Drexel and VCU fans have long joined hands, wishing the two teams could play twice a year. Three weeks ago aside, the games are battles and the fans love them. The only thing that would make them better is to play again. You develop rivalries (and familiarity) by playing often.

Plus, coaches don’t feel compelled to fill the schedule with those games that don’t make sense–inferior opponents whose geographical likeness is “America.”

You want an idea? Bring Richmond back. You bet your bippy. As quickly as possible. It hasn’t worked out for them in the A10, no matter what they say.  It’s so bad there that Phil Martelli, who does not coach Richmond, called out the Spiders fans as lacking. If St. Joseph’s isn’t getting it done, St. Louis, St. Bonnie’s, LaSalle aren’t going to either. Give them VCU twice and Madison twice and Mason twice? Beats the hell out of Duquesne or UMass.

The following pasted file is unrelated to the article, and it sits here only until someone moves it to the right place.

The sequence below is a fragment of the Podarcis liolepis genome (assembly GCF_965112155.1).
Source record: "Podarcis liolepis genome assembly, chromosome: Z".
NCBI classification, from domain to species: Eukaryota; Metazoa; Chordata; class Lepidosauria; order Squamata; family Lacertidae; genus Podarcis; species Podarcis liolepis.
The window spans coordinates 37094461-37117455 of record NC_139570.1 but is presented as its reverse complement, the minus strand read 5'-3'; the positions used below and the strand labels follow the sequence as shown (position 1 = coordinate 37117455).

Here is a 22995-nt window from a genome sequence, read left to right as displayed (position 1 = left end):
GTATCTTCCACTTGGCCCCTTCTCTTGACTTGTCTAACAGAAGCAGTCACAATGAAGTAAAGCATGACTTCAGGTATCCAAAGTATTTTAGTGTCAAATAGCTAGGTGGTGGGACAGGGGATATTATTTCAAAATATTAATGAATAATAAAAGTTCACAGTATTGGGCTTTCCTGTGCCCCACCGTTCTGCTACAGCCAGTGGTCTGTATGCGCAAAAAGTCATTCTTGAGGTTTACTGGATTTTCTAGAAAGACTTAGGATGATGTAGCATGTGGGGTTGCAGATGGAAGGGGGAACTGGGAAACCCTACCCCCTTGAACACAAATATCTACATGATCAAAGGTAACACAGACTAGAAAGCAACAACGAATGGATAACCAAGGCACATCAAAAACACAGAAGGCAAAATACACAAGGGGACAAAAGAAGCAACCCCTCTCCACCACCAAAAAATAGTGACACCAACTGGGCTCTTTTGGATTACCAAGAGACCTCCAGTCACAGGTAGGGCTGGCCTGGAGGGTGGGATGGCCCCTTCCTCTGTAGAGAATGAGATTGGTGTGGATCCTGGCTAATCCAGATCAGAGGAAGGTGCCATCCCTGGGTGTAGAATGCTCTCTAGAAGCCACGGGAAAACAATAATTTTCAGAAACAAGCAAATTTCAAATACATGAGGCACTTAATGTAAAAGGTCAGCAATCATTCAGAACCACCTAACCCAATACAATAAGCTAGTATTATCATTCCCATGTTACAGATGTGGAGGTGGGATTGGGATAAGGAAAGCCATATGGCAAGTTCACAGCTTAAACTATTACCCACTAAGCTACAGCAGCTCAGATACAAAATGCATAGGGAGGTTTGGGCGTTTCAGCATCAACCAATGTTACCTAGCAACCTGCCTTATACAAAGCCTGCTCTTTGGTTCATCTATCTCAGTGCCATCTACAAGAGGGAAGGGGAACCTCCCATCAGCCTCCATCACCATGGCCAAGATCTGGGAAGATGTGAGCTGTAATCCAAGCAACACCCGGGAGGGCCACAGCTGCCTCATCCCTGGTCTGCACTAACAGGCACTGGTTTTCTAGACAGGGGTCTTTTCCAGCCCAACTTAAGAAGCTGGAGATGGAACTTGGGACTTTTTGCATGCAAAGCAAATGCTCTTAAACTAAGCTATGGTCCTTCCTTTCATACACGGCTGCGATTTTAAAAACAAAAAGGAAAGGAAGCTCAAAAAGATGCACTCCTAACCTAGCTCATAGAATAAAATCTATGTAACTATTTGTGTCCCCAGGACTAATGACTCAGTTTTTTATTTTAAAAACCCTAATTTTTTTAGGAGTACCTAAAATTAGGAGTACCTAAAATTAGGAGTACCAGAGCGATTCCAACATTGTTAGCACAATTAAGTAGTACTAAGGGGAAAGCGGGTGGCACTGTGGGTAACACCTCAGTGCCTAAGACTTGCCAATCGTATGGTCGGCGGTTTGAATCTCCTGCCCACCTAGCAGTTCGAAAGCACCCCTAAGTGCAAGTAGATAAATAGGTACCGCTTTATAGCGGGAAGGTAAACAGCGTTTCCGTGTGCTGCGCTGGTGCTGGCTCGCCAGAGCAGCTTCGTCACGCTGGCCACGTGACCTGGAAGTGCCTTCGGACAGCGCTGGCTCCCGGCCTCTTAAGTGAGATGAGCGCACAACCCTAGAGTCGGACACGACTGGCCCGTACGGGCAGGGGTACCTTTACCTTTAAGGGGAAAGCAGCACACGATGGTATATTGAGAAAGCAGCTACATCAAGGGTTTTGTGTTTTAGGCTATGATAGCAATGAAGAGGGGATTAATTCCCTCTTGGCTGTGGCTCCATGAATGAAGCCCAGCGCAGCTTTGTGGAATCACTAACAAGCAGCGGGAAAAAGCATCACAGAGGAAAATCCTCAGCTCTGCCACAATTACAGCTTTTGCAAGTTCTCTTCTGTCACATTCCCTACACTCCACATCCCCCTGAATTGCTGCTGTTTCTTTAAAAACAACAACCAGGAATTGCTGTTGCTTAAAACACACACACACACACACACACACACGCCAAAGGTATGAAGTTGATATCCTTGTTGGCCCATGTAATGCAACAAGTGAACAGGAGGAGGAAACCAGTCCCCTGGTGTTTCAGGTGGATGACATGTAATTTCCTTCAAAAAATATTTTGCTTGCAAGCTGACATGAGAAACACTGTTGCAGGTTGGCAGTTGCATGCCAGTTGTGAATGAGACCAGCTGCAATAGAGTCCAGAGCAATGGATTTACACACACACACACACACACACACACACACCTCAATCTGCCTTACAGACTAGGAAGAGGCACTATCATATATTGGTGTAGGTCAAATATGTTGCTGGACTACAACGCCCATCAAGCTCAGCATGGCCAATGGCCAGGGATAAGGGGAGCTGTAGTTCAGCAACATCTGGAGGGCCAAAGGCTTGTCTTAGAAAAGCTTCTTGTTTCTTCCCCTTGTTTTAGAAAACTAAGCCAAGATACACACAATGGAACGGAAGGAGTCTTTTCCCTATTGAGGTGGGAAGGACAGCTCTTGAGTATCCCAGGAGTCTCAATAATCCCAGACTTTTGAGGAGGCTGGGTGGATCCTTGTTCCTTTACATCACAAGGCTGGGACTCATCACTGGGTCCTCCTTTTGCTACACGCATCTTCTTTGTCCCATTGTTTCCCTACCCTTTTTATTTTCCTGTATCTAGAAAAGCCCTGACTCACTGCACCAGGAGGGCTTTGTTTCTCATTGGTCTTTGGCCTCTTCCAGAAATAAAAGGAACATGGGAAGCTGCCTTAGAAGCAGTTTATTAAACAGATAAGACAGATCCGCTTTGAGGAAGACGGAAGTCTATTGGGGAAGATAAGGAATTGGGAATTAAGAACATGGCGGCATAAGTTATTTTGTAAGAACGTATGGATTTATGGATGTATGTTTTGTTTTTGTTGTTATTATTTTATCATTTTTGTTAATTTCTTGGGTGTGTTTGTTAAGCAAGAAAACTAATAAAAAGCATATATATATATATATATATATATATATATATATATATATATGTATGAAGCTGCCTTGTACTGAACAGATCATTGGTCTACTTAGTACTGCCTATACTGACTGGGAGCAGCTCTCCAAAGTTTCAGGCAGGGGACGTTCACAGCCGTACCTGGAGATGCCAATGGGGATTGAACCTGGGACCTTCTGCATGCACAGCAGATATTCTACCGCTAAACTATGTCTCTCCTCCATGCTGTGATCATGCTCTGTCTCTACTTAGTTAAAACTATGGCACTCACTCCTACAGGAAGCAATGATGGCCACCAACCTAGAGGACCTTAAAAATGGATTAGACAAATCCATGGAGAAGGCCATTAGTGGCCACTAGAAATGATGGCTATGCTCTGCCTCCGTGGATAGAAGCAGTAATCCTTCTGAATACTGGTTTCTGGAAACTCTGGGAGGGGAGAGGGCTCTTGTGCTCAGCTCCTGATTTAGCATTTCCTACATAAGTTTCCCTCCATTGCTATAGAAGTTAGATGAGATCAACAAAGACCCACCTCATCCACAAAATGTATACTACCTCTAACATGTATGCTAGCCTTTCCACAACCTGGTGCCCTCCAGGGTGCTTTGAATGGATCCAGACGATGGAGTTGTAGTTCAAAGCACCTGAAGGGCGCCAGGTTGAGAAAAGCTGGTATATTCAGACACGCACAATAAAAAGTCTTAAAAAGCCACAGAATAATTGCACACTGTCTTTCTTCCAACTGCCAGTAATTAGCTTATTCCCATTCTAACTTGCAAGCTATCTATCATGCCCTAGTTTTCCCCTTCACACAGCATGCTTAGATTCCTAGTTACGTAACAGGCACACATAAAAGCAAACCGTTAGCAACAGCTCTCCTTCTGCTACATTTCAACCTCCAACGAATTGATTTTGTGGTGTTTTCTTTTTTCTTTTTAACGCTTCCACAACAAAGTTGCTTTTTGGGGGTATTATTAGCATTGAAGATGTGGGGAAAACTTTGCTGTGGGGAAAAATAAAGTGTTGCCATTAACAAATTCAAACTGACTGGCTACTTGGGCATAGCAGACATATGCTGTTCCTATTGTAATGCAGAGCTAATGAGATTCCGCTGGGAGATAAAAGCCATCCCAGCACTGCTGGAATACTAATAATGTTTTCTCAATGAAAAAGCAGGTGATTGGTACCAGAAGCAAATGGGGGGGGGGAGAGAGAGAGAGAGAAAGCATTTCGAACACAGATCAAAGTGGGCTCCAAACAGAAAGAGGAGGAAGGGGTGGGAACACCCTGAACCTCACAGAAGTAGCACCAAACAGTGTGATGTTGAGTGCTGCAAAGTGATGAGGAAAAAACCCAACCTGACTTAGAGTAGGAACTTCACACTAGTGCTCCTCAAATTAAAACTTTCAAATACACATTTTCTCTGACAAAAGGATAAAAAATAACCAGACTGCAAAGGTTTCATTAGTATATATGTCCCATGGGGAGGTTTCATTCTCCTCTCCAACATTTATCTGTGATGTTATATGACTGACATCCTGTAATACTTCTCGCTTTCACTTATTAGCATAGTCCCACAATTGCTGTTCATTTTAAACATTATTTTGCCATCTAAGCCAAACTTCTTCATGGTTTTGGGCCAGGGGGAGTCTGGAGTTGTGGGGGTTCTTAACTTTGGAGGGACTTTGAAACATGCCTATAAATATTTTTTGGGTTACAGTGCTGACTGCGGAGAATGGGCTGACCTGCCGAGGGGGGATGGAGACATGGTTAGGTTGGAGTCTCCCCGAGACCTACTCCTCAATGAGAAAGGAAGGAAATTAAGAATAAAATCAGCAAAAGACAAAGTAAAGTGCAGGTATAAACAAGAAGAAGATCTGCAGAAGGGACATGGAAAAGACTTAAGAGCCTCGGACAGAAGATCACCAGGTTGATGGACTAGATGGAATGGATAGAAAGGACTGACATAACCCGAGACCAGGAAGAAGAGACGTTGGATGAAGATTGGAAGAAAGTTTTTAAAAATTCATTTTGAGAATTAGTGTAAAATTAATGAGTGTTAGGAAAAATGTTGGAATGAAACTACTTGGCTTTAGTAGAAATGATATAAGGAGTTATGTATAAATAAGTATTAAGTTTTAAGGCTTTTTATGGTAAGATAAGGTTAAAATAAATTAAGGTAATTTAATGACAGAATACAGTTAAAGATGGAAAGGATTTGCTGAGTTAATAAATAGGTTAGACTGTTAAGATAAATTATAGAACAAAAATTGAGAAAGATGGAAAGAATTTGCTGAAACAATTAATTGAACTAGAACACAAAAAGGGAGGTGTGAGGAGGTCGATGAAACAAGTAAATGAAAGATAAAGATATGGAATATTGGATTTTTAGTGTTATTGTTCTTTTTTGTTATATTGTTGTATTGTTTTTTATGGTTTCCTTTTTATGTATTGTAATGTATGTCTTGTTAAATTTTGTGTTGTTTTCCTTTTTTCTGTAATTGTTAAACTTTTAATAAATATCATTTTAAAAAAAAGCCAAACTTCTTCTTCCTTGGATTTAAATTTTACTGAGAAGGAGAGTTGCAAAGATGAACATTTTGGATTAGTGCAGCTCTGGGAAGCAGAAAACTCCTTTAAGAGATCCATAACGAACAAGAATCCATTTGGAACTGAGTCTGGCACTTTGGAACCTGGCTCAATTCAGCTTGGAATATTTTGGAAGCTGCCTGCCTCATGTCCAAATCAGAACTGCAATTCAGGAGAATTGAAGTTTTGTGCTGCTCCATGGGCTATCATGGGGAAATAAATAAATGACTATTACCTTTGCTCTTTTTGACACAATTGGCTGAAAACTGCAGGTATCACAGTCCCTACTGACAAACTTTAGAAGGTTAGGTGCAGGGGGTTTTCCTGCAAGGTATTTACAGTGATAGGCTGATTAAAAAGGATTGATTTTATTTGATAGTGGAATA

It isn’t a Virginia thing, either. Go get UMass, a CAA football member.

***

It’s a little pathetic that I care this much, but I do. So do you. And I’m not saying that any of this ties up neatly into a little bow, and I admit some of it is probably wrong.

But if I can get people to think, to adjust, to try, to wonder–and something good comes of it?

Bullseye.

Here’s my promise: get your tuckus to the CAA tournament, and we can discuss further over a Stella that I buy. But you have to get there Friday. The semifinals and finals don’t count.

Die hards are going to solve it, the kind of people that sit in the stands on Friday afternoon. It was built on passion, and it will advance on passion.

***

Breathe.

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~ by mglitos on February 6, 2009.

One Response to “You Need Spare Time for This One…”

  1. CAA Tournament Friday. My favorite day of the year.